China Town. PHOTOS: FERYA ILYAS
If you are lucky, you might witness the famous lion dance. While I was busy counting the dozen keychains I was planning to purchase, I was interrupted by a flurry of drum beats. A marching band came closer and the lone white and purple lion swayed to the tunes as tourists gathered around to record the out-of-season performance.
Sri Mariamman Temple. PHOTOS: FERYA ILYAS
Before you exit the area, do stop by the Buddha Tooth Relic Temple to light incense, the Sri Mariamman Temple to take in its sculptures of Hindu deities and the Jamae Mosque.
From a prisoner-of-war camp during World War II to Asia’s ‘favourite playground’ housing themed attractions, Sentosa has come a long way restoring its reputation as a famous tourist attraction with nature parks, beaches, aquariums and amusement parks. Once known as Pulau Blakang Mati, meaning ‘Behind Death’ for the bloodshed that is believed to have taken place on the island, tales of horror still haunt Sentosa. A local asked me if I had heard the sound of soldiers marching late at night. To my surprise, he said only a lucky few get to listen to the thumping sounds.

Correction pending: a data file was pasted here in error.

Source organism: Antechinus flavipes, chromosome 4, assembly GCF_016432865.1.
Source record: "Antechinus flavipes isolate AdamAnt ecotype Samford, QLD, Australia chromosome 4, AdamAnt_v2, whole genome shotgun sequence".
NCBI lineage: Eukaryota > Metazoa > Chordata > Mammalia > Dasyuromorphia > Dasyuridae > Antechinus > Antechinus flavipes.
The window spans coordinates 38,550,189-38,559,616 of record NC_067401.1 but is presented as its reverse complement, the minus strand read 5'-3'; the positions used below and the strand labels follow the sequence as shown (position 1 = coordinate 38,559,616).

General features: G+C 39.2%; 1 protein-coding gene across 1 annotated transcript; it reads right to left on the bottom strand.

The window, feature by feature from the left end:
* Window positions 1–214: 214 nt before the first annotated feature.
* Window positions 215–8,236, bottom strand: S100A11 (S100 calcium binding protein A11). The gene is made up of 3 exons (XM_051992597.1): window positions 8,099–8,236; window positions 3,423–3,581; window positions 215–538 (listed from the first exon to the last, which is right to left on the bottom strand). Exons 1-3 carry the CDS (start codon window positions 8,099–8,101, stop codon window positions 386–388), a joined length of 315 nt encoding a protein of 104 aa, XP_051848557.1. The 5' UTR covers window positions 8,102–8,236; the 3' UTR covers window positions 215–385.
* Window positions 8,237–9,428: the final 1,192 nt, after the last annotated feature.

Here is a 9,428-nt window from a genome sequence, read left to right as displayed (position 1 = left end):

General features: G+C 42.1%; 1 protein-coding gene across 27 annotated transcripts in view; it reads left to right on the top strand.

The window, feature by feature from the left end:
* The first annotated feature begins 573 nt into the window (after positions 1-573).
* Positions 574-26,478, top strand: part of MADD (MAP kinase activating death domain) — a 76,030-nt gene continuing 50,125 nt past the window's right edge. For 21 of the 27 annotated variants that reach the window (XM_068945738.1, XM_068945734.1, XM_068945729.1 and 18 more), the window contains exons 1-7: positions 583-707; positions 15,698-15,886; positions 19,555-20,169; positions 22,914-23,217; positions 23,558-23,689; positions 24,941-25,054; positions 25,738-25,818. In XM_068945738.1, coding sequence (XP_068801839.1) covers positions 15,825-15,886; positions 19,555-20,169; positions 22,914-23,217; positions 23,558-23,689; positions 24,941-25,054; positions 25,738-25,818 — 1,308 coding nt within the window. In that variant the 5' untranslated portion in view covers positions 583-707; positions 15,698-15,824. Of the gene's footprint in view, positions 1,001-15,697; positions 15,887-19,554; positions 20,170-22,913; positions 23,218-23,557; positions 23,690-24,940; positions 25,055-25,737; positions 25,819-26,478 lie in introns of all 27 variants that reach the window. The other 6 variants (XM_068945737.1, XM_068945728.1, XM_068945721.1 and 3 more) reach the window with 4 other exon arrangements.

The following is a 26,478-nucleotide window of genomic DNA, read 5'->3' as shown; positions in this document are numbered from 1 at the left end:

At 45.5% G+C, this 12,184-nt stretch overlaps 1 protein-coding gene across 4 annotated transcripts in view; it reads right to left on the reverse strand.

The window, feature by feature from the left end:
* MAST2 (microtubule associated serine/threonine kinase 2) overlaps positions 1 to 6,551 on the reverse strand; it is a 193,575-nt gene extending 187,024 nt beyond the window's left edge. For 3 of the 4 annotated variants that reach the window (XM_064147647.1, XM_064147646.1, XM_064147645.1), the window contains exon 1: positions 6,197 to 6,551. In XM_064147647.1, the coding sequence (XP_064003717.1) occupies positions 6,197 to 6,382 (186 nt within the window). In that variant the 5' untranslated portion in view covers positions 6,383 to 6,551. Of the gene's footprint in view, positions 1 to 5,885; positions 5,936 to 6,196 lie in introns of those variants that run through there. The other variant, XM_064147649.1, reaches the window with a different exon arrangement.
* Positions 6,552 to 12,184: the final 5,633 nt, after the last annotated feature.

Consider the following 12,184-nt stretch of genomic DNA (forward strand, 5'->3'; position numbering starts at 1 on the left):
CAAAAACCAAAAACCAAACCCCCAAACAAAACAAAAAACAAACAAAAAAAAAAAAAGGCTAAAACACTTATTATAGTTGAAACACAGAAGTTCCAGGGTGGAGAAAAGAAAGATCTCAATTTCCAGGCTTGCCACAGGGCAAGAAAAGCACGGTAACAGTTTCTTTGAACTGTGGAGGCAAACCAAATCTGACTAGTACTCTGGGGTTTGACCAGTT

The SEA Aquarium in Sentosa. PHOTOS: FERYA ILYAS
From Asia’s tallest observation tower, largest tropical oceanarium to the ski lift, there are tonnes of things to enjoy on the island. If you are a beach lover, this is the place to be with its crystal clear waters.
Take the wooden suspension bridge from Palawan Island and walk to the southernmost point of Continental Asia, the unnamed U-shaped artificial sandy islet.
Ferya Ilyas is a sub-editor for the web desk at The Express Tribune. She tweets @ferya_ilyas
Published in The Express Tribune, Sunday Magazine, June 29th, 2014.
Comments are moderated and generally will be posted if they are on-topic and not abusive.
For more information, please see our Comments FAQ